Everyone who has watched the film has “felt” something — or so they’ve told me. The viewing experience has been different for different genders, and also for those who see the film in a group setting versus on their own, wearing headphones at their own computers. Sometimes people see themselves in the inspiration of the film (i.e. the colleague I had who makes prolonged eye-contact). At one screening, I had a man approach me to tell me he was the type of guy who makes prolonged eye-contact (and of course, applied said eye-contact throughout our conversation). Others are inspired to reflect on their own power and explore why they find themselves AVOIDING direct eye-contact. When people have watched the piece on their own, they often tell me they “feel” strange afterwards but can’t quite put into words why (particularly those who identify as men). Ideally, people are watching the film before getting the “what this is about” explanation so they can react based on their own experiences and not on what they expect to experience. But overall, the film is impacting viewers in some way, which is always what a filmmaker hopes for!

Do you have any other projects in the pipeline?

I am working to complete my first documentary feature on anti-violence activism called ‘The Smallest Steps’. This film follows four women taking their first steps to becoming activists and explores what it takes to have a voice, both as individuals, and as a collective anti-violence movement. I’m also in the middle of shooting a new documentary following a Nova Scotia music band that formed right before COVID-19 and is working towards playing at the women’s music festival that birthed them. It’s an incredibly layered story because the music festival itself was developed by an organization that emerged in response to the downturn in the fishing industry. This organization was all about empowering women and families with job training during the economic downturn. They created the Harmony Bazaar Festival of Women and Song which was also about empowering women and the community with job training in the music industry. And then the band I’m following emerged as a result of the festival’s song-writing workshops, and THEY are all about supporting each other individually. So it’s these generations of women empowering women and their communities during tough times. I’m in love with the story (even though I can’t seem to capture it in a short log-line!) and I’m very excited about eventually sharing it with others. And finally, I’m also working with a talented glass artist to complete an immersive, experimental piece about the inspirations behind her art. This piece tackles themes of accessibility, imagination, nature, and the environment, as well as what it means to experience art, both physically and virtually. We’re hoping to finish this piece in early 2022.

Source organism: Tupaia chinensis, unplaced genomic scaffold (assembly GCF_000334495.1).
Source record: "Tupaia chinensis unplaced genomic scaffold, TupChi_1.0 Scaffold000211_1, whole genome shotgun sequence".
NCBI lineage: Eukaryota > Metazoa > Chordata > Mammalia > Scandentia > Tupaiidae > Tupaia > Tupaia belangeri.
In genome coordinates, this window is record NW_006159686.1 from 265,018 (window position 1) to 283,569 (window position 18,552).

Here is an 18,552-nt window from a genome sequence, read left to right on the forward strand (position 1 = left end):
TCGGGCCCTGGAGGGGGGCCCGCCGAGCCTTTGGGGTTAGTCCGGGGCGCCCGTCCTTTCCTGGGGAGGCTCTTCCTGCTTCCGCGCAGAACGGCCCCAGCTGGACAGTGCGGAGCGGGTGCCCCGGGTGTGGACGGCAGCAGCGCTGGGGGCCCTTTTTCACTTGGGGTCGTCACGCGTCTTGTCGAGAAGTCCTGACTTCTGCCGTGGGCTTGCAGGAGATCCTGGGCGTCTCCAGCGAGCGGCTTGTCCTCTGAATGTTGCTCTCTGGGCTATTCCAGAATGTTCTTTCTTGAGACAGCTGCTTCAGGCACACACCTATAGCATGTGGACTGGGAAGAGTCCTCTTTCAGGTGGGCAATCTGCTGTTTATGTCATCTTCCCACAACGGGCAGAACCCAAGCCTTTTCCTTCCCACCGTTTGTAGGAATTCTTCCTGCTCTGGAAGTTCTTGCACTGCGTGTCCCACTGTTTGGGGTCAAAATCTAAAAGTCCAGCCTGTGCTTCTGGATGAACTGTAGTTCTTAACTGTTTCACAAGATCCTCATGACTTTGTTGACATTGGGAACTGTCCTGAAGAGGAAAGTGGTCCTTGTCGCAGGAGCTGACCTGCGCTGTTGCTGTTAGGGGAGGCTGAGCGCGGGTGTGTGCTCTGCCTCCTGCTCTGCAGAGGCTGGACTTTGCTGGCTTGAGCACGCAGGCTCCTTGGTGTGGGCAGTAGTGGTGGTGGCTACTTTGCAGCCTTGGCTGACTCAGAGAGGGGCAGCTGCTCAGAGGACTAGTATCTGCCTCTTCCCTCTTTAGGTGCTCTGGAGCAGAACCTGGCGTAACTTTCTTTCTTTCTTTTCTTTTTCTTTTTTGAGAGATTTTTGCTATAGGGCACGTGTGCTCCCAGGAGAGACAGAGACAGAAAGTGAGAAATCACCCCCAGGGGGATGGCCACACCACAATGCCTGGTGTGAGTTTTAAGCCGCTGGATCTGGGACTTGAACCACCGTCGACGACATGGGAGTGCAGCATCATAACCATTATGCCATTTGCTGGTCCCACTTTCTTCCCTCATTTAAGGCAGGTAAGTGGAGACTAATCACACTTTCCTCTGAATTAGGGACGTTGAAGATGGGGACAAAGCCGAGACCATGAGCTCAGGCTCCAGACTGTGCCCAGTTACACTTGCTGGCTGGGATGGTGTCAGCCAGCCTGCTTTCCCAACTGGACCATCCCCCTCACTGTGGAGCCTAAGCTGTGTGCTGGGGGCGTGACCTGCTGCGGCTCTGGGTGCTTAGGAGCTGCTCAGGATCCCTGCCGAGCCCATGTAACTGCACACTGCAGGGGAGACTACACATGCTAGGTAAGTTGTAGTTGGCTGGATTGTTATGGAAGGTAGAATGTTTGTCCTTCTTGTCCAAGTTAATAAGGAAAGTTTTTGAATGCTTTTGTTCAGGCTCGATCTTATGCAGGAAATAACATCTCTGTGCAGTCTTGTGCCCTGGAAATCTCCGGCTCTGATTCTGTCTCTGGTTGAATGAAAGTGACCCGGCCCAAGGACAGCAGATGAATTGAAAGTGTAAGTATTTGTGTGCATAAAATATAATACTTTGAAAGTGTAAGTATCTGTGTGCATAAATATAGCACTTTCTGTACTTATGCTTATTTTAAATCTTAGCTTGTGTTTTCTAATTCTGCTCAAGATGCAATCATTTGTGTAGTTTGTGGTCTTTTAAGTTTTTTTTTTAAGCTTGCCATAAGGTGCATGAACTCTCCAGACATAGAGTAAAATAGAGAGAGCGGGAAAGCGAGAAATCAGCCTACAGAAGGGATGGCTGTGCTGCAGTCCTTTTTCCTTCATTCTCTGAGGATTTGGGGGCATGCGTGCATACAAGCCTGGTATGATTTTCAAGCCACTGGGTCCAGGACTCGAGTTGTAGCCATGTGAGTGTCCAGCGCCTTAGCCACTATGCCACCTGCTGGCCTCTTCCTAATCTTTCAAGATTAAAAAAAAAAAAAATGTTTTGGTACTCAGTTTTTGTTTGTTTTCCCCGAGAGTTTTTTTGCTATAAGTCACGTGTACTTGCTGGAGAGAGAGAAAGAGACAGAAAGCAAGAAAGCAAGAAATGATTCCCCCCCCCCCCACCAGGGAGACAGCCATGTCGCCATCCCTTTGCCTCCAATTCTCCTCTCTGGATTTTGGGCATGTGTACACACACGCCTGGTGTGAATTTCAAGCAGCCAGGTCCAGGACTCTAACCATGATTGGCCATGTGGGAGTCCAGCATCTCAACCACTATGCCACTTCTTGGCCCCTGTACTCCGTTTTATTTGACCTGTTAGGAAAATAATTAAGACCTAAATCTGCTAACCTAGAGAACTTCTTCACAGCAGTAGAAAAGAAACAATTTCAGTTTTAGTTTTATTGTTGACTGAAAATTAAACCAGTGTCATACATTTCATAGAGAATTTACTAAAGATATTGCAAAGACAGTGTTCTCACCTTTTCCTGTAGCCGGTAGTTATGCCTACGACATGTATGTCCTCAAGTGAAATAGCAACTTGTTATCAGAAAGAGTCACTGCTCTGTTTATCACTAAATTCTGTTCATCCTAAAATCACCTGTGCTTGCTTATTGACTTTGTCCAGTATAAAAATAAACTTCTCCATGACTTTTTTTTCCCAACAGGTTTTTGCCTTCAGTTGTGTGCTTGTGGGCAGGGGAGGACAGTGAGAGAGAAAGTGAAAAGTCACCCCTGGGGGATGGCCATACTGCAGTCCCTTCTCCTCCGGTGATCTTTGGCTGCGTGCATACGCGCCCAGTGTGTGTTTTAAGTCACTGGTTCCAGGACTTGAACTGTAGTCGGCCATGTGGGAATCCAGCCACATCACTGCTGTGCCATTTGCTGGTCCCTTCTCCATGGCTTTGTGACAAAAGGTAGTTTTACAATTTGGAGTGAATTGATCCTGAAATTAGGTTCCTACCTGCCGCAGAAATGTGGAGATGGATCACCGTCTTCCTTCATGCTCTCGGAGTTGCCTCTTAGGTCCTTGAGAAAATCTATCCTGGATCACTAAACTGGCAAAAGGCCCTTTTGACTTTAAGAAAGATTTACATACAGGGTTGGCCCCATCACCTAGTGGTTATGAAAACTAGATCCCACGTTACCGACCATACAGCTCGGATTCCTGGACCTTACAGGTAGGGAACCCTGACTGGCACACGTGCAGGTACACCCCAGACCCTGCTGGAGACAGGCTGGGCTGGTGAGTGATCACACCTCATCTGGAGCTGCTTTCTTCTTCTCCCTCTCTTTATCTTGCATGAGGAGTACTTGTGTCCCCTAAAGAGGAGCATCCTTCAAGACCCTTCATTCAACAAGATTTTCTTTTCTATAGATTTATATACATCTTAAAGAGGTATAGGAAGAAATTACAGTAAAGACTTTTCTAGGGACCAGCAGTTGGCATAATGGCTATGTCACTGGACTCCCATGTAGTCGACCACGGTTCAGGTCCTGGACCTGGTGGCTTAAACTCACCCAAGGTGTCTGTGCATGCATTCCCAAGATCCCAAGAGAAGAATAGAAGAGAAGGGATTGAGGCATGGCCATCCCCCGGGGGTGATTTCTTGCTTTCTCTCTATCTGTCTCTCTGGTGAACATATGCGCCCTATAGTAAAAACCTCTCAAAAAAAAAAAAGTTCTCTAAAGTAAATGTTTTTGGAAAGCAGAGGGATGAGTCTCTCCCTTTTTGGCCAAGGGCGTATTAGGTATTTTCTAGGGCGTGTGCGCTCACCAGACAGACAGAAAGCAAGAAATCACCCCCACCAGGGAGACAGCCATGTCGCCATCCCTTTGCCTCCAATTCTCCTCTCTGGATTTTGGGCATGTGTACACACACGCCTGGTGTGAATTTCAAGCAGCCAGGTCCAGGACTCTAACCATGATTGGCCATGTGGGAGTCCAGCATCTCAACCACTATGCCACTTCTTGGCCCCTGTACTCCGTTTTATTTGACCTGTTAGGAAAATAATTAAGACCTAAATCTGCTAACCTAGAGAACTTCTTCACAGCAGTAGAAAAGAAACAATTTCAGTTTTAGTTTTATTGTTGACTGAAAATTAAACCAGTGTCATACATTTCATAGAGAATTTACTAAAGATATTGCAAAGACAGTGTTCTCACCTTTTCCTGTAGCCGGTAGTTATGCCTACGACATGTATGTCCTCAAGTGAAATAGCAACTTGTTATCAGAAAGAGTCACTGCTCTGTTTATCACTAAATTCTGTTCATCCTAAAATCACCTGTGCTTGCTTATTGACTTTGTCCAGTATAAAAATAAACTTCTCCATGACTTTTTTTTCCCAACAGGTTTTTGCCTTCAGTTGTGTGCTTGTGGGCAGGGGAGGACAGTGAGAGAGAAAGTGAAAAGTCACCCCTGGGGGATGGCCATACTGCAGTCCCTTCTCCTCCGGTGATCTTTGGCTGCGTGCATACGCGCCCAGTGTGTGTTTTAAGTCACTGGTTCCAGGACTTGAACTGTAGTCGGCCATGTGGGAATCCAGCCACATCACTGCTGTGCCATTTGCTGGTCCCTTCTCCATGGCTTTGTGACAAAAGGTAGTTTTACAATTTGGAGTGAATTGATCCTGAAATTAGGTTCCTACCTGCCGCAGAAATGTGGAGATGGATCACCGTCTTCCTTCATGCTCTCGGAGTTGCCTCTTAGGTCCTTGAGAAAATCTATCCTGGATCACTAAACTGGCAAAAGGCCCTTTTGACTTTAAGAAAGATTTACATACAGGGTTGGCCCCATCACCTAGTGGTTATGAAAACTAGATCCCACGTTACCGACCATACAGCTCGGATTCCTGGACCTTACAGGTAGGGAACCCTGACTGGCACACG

What advice would you give to anyone wanting to make their first short film?

My advice would be to tackle films that YOU are passionate about. I’ve created films that were based on other’s ideas. I definitely thought those ideas were interesting or I wouldn’t have created the films. But I felt intense passion for ‘Roar’, and in terms of the creative flow, ‘Roar’ has been one of the easiest and best pieces I’ve created. And honestly, when you care deeply about the film, it doesn’t matter who sees it or how they react, because you’ve already successfully put your art into the world. So just create, and create something you’re passionate about. And try not to get bogged down in the audience’s reception, or in your (potentially lacking) technical skills. You have to begin your filmmaking journey somewhere! So “just do it”!